Take Me With You tells the story of two orphaned young girls who both live at Istituto di Gesu in post-war Naples, Italy. The girls are best friends who each long for life as part of a family. Susanna and Pina live in poverty within the four walls of church-run orphanage, seldom venturing into town.

Susanna is referred to as a mulatta. Her mother was an Italian, her father was an American soldier. Susanna fears that her hair and skin tone will deter potential adoptive parents as she does not look like other young Italian girls.

Pretty, blond, Pina wants deperately to be adopted but discovers that her mother has not yet signed the documentation that would allow an adoption to go ahead. Pina is heartbroken when she finally meets the woman who abandoned her. She is forced to come to terms with her mother’s indifference and does so with the help of her friend and one of the nuns at the orphanage.

Recommended for middle grade readers, Take Me With You deals with serious issues with tenderness and sensitivity. The outcome is optimistic while remaining realistic. The book will primarily appeal to girls although it is entirely suitable for both boys and girls.

Take Me with You at Amazon.com

Take Me with You at Amazon.ca



Unexpected Twists and Turns in Measle and the Wrathmonk Will Engage Reluctant Readers

Posted on October 27th, 2011 by Carolyn Hart

Measle and the Wrathmonk will appeal to reluctant readersMeasle and the Wrathmonk written by Ian Ogilvy
Chapter book for middle grade and reluctant readers published by Oxford University Press





Measle and the Wrathmonk is one of my new favourite chapter book series for middle grade readers. Ten year old Measle lives a deplorable life. He is hungry most of the time, he is fifthy and lives in a wretched house with a menacing guardian. He has been told that his parents were killed by a snake but Measle is unconvinced and hopes he will be reunited one day.

Although the set up of Measle and the Wrathmonk seems all too familiar (orphaned child, deplorable conditions), Ogilvy creates unexpected and exciting twists and turns that are sure to engage young readers. Measle is a winner and well worth trying with reluctant readers. Additional books in the series include Measle and the Dragodon, Measle and the Mallockee.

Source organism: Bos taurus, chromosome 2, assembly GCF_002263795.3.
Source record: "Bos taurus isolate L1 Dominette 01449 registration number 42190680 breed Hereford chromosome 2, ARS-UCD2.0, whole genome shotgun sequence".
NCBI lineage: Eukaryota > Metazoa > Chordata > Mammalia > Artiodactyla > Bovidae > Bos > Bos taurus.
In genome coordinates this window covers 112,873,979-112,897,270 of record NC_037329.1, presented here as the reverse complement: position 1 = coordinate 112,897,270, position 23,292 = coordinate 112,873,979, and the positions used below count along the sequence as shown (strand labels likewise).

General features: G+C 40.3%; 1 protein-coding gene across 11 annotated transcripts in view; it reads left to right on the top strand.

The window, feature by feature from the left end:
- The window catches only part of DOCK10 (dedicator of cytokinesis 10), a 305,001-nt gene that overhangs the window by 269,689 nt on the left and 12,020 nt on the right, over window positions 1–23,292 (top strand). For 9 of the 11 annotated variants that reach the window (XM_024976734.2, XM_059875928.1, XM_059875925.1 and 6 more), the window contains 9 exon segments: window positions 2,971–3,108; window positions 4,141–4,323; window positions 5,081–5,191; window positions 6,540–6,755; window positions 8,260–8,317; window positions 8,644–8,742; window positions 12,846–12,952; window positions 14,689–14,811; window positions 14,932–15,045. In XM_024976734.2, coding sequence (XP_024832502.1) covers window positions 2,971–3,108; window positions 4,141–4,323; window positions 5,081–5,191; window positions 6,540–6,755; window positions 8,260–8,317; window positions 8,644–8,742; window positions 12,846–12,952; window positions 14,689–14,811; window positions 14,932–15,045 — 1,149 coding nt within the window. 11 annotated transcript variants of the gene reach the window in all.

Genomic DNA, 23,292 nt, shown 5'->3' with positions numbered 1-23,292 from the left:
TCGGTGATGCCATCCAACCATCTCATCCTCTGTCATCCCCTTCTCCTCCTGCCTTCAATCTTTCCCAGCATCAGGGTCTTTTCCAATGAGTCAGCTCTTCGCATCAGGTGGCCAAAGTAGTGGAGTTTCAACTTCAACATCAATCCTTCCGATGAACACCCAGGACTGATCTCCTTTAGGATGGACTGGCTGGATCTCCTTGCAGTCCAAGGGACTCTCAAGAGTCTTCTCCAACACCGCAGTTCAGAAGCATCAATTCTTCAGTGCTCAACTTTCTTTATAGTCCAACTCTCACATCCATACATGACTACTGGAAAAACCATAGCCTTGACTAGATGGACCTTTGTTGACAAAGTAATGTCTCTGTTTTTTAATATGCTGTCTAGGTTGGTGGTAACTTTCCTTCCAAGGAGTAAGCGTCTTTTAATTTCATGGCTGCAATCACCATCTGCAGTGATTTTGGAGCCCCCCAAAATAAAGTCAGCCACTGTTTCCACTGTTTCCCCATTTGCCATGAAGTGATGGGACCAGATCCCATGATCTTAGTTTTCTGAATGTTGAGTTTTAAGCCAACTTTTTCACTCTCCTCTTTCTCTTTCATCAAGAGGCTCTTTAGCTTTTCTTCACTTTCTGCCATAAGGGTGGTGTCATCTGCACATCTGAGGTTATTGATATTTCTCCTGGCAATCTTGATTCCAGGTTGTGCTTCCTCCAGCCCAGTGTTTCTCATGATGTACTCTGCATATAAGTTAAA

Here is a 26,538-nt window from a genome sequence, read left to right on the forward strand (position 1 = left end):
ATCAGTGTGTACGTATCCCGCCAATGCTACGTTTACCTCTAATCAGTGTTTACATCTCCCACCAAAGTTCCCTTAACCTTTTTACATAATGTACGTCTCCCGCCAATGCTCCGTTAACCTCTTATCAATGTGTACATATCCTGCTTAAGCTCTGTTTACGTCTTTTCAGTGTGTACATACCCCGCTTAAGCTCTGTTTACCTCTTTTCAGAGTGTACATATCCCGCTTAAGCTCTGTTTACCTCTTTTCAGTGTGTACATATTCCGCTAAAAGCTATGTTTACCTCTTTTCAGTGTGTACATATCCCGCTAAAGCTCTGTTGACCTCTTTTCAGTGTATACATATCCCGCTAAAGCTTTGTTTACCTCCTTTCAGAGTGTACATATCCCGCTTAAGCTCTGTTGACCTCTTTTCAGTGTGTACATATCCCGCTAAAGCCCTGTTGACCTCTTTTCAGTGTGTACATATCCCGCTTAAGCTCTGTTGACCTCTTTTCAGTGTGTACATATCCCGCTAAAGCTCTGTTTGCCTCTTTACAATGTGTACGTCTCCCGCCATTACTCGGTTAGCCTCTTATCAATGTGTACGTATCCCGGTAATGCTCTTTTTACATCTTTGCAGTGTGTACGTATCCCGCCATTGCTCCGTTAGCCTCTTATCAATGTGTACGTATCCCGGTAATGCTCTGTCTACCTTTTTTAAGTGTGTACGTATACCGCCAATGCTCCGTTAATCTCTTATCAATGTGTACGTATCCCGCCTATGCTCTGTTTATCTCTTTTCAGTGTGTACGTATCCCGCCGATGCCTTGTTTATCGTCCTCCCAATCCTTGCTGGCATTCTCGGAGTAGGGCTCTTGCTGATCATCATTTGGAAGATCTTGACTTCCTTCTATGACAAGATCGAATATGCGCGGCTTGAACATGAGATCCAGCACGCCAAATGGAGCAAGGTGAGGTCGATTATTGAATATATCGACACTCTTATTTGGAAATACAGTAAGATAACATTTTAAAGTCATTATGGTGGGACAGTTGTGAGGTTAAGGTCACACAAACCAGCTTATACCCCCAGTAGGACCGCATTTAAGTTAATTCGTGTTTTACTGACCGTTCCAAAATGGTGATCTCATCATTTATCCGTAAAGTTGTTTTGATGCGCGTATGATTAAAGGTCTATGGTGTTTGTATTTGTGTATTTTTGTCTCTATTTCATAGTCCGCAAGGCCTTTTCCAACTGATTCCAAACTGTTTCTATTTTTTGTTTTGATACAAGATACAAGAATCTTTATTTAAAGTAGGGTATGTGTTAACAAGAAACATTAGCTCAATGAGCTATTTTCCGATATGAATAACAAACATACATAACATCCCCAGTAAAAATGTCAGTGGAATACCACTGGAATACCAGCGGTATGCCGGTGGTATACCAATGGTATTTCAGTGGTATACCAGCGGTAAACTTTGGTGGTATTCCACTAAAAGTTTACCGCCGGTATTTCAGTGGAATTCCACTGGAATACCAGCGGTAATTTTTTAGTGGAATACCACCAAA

Measle and the Wrathmonk at Amazon.com

Measle and the Wrathmonk at Amazon.ca

Visit our page about reluctant readers for more information.


Mysteries, Humor and School Life for Reluctant Readers

Posted on October 26th, 2011 by Carolyn Hart

Chapter Books for Reluctant Readers Mysteries Humor School Life




Almost every time I make a Parent Ed presentation, someone asks for recommendations for the preteen crowd. Sometimes the request is very specific, “My daughter loves skating. Could you suggest a chapter book she might like?” Very often the request is for something, anything that a reluctant reader will enjoy. Lately, I’ve been kept busy by Ready Set, Learn presentations. I’ve not had much time for reading. When the calendar is full to the brim, I often turn to short chapter books, looking for a new gem that will appeal to young readers.

Here are some of the books I’ve been reading…

The Clue At The Bottom Of The Lake written by Kristiana Gregory
Chapter book series for grade two/three readers published by Scholastic



Let’s begin with The Clue At The Bottom Of The Lake (Cabin Creek Mysteries). This is the second book in the new Cabin Creek Mysteries series. Appropriate for seven to ten year olds, it has a grade 3 Reading Level. I enjoyed the book and am confident that this is a series both boys and girls will enjoy. Set in a small, lakeside town, we follow three cousins as they investigate the dumping of a large and mysterious bundle into the lake near Lost Island. Young detectives will enjoy the twists and turns as Claire, David and Jeff work to discover the contents of the bundle and who is responsible for dumping it in ‘their’ lake.